I asked a bunch of designers what they thought needed to change in CSS.

Wolfgang Bartelme

Designer at Bartelme Design

I'd love to see cross-browser support for gradients, shadows, opacity masks and rounded corners. I guess that would not just dramatically reduce bandwidth, but also speed up production and customization.

Jon Hicks

Designer at hicksdesign

I would love a different box model! I find it bizarre that padding and border add the width of an object, and would love to be able to give something like a textarea 100% width and 3px padding without worrying what it's going to do the layout. Perhaps something like padding-inside as a new selector?

In that vain I also wish I could specify a 100% width for an element, minus a set fixed width. Again, very useful when creating fluid designs with form elements!

Andy Budd

Author and Web Standards Pioneer: AndyBudd.com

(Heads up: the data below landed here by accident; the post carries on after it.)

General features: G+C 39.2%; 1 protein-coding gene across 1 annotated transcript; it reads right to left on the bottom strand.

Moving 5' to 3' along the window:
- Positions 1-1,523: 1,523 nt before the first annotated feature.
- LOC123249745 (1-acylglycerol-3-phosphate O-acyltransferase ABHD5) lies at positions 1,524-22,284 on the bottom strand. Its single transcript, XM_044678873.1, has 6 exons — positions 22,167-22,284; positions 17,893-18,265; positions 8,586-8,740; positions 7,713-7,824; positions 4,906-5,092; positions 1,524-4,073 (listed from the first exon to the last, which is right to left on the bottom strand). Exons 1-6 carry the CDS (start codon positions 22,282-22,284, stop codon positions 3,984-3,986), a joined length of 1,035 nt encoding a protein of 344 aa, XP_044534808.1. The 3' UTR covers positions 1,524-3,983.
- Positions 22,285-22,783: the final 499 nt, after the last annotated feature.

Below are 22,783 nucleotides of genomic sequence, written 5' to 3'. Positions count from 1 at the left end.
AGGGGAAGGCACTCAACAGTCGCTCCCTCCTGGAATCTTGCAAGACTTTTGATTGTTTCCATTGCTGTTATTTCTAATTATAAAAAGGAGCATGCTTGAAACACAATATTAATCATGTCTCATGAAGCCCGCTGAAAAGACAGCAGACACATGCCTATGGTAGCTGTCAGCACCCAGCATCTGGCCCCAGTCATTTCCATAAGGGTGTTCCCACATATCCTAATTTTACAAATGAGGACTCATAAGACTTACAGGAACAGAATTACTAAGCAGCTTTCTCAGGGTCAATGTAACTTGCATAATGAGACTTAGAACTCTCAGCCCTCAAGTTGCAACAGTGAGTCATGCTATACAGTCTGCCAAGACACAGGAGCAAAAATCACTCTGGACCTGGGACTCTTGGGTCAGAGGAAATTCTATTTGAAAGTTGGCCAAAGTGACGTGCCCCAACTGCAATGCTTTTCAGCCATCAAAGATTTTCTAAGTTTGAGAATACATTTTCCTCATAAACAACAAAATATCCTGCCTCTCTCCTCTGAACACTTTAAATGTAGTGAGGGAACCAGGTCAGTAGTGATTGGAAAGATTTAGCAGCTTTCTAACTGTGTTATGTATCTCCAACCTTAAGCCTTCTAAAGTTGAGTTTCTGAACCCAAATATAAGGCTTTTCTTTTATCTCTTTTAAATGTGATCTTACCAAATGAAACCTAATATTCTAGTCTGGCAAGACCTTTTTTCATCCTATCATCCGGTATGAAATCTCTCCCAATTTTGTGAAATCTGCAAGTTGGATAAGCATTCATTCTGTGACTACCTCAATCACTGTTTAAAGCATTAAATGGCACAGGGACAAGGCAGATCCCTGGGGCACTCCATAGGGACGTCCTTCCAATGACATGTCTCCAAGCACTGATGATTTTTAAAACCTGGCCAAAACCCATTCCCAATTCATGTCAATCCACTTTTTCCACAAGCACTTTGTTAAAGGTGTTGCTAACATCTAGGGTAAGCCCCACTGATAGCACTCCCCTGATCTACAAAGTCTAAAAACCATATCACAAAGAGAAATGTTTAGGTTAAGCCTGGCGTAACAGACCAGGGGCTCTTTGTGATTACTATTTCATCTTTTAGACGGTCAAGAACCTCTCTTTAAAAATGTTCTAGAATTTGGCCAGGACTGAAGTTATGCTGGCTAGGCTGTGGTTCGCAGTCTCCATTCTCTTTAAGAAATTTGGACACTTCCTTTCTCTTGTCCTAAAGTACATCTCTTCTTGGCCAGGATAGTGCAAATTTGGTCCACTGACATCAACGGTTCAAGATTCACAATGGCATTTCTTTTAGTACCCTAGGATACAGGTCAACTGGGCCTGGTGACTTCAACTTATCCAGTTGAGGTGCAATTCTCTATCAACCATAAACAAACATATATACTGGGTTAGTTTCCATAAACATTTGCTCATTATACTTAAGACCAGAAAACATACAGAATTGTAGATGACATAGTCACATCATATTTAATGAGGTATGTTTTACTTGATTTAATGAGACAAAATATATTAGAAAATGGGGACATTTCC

Most of the stuff I want is in CSS3, so what I actually want is the core modules finished and implemented fully by at least two browser vendors.

David Walsh

Web Development Blogger: David Walsh Blog

I think that the lack of font abilities that we've been living with is a sin. Our other options for using non-standard web fonts, sIFR and utilizing images, are painful and have really held the creativity of the web back. I also believe that standard corner-rounding properties must be added -- we're all tired of creating rounded-corner images and browser-specific hacks to achieve our goals. Lastly, I wish CSS would be implemented in browsers faster. We've had little advancement in the past few years.

Collis Ta'eed

Entrepreneur, Blogger, Designer at Envato, Home